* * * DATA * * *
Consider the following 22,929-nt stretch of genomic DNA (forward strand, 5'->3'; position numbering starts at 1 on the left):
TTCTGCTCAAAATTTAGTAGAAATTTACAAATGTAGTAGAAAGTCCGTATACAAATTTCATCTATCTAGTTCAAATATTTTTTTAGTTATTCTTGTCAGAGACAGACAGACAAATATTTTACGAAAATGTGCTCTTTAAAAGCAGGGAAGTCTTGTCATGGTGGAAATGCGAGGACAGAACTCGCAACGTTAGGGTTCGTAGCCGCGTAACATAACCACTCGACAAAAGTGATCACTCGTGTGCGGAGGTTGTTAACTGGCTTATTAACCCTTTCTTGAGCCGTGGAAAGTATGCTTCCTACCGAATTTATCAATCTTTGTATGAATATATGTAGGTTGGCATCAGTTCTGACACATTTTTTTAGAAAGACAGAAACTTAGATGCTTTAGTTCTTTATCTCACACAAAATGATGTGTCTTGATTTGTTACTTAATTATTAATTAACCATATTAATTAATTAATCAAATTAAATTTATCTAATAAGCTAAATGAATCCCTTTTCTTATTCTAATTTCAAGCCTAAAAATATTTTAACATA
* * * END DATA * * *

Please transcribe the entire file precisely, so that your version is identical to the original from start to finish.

Consider the following 22,929-nt stretch of genomic DNA (forward strand, 5'->3'; position numbering starts at 1 on the left):
TTCTGCTCAAAATTTAGTAGAAATTTACAAATGTAGTAGAAAGTCCGTATACAAATTTCATCTATCTAGTTCAAATATTTTTTTAGTTATTCTTGTCAGAGACAGACAGACAAATATTTTACGAAAATGTGCTCTTTAAAAGCAGGGAAGTCTTGTCATGGTGGAAATGCGAGGACAGAACTCGCAACGTTAGGGTTCGTAGCCGCGTAACATAACCACTCGACAAAAGTGATCACTCGTGTGCGGAGGTTGTTAACTGGCTTATTAACCCTTTCTTGAGCCGTGGAAAGTATGCTTCCTACCGAATTTATCAATCTTTGTATGAATATATGTAGGTTGGCATCAGTTCTGACACATTTTTTTAGAAAGACAGAAACTTAGATGCTTTAGTTCTTTATCTCACACAAAATGATGTGTCTTGATTTGTTACTTAATTATTAATTAACCATATTAATTAATTAATCAAATTAAATTTATCTAATAAGCTAAATGAATCCCTTTTCTTATTCTAATTTCAAGCCTAAAAATATTTTAACATA